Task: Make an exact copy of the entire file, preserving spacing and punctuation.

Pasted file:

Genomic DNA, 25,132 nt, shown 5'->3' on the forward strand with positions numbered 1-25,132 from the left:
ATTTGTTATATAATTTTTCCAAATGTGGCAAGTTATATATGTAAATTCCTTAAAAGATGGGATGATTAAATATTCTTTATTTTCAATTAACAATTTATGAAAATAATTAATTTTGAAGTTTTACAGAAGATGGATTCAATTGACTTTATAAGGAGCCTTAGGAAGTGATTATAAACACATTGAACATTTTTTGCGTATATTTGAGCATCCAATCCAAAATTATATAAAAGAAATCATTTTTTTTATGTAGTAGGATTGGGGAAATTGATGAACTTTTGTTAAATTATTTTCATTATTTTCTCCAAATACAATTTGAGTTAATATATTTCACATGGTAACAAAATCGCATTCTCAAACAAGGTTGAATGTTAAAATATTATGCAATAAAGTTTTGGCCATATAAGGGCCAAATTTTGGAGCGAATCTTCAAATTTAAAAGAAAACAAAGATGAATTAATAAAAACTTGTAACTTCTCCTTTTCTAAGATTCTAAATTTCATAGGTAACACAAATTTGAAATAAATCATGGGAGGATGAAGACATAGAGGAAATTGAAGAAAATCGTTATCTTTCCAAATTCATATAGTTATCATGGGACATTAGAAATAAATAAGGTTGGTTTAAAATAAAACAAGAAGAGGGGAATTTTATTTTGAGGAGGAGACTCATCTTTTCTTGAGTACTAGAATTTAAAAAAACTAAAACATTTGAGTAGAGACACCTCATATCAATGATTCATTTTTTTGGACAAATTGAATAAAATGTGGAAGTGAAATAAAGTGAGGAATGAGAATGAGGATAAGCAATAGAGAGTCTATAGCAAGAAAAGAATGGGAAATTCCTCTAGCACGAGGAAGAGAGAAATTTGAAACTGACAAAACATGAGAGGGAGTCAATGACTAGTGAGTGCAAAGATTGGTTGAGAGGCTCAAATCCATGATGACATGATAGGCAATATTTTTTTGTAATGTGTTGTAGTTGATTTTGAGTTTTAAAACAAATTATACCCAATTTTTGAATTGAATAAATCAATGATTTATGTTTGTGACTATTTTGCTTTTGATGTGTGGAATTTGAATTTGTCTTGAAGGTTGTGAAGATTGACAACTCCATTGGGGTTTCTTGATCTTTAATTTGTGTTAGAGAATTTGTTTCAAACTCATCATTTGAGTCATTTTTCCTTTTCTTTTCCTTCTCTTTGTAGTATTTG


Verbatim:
Genomic DNA, 25,132 nt, shown 5'->3' on the forward strand with positions numbered 1-25,132 from the left:
ATTTGTTATATAATTTTTCCAAATGTGGCAAGTTATATATGTAAATTCCTTAAAAGATGGGATGATTAAATATTCTTTATTTTCAATTAACAATTTATGAAAATAATTAATTTTGAAGTTTTACAGAAGATGGATTCAATTGACTTTATAAGGAGCCTTAGGAAGTGATTATAAACACATTGAACATTTTTTGCGTATATTTGAGCATCCAATCCAAAATTATATAAAAGAAATCATTTTTTTTATGTAGTAGGATTGGGGAAATTGATGAACTTTTGTTAAATTATTTTCATTATTTTCTCCAAATACAATTTGAGTTAATATATTTCACATGGTAACAAAATCGCATTCTCAAACAAGGTTGAATGTTAAAATATTATGCAATAAAGTTTTGGCCATATAAGGGCCAAATTTTGGAGCGAATCTTCAAATTTAAAAGAAAACAAAGATGAATTAATAAAAACTTGTAACTTCTCCTTTTCTAAGATTCTAAATTTCATAGGTAACACAAATTTGAAATAAATCATGGGAGGATGAAGACATAGAGGAAATTGAAGAAAATCGTTATCTTTCCAAATTCATATAGTTATCATGGGACATTAGAAATAAATAAGGTTGGTTTAAAATAAAACAAGAAGAGGGGAATTTTATTTTGAGGAGGAGACTCATCTTTTCTTGAGTACTAGAATTTAAAAAAACTAAAACATTTGAGTAGAGACACCTCATATCAATGATTCATTTTTTTGGACAAATTGAATAAAATGTGGAAGTGAAATAAAGTGAGGAATGAGAATGAGGATAAGCAATAGAGAGTCTATAGCAAGAAAAGAATGGGAAATTCCTCTAGCACGAGGAAGAGAGAAATTTGAAACTGACAAAACATGAGAGGGAGTCAATGACTAGTGAGTGCAAAGATTGGTTGAGAGGCTCAAATCCATGATGACATGATAGGCAATATTTTTTTGTAATGTGTTGTAGTTGATTTTGAGTTTTAAAACAAATTATACCCAATTTTTGAATTGAATAAATCAATGATTTATGTTTGTGACTATTTTGCTTTTGATGTGTGGAATTTGAATTTGTCTTGAAGGTTGTGAAGATTGACAACTCCATTGGGGTTTCTTGATCTTTAATTTGTGTTAGAGAATTTGTTTCAAACTCATCATTTGAGTCATTTTTCCTTTTCTTTTCCTTCTCTTTGTAGTATTTG